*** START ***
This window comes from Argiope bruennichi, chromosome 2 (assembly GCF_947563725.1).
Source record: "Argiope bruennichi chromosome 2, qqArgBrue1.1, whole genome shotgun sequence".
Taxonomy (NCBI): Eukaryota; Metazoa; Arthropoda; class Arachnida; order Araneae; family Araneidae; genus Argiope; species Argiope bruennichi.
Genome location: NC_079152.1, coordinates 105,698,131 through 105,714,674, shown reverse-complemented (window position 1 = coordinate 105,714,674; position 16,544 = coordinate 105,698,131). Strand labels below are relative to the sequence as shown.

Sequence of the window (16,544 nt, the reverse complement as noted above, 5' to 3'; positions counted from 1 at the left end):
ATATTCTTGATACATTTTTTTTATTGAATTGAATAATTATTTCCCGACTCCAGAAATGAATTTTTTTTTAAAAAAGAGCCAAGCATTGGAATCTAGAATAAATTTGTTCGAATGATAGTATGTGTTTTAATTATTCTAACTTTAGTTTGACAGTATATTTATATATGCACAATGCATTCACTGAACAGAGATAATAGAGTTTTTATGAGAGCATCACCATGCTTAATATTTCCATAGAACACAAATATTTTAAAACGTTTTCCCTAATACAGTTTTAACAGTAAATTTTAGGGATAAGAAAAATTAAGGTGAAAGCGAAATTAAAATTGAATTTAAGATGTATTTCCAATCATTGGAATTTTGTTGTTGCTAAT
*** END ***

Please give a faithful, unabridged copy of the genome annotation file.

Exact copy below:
This window comes from Argiope bruennichi, chromosome 2 (assembly GCF_947563725.1).
Source record: "Argiope bruennichi chromosome 2, qqArgBrue1.1, whole genome shotgun sequence".
Taxonomy (NCBI): Eukaryota; Metazoa; Arthropoda; class Arachnida; order Araneae; family Araneidae; genus Argiope; species Argiope bruennichi.
Genome location: NC_079152.1, coordinates 105,698,131 through 105,714,674, shown reverse-complemented (window position 1 = coordinate 105,714,674; position 16,544 = coordinate 105,698,131). Strand labels below are relative to the sequence as shown.

Sequence of the window (16,544 nt, the reverse complement as noted above, 5' to 3'; positions counted from 1 at the left end):
ATATTCTTGATACATTTTTTTTATTGAATTGAATAATTATTTCCCGACTCCAGAAATGAATTTTTTTTTAAAAAAGAGCCAAGCATTGGAATCTAGAATAAATTTGTTCGAATGATAGTATGTGTTTTAATTATTCTAACTTTAGTTTGACAGTATATTTATATATGCACAATGCATTCACTGAACAGAGATAATAGAGTTTTTATGAGAGCATCACCATGCTTAATATTTCCATAGAACACAAATATTTTAAAACGTTTTCCCTAATACAGTTTTAACAGTAAATTTTAGGGATAAGAAAAATTAAGGTGAAAGCGAAATTAAAATTGAATTTAAGATGTATTTCCAATCATTGGAATTTTGTTGTTGCTAAT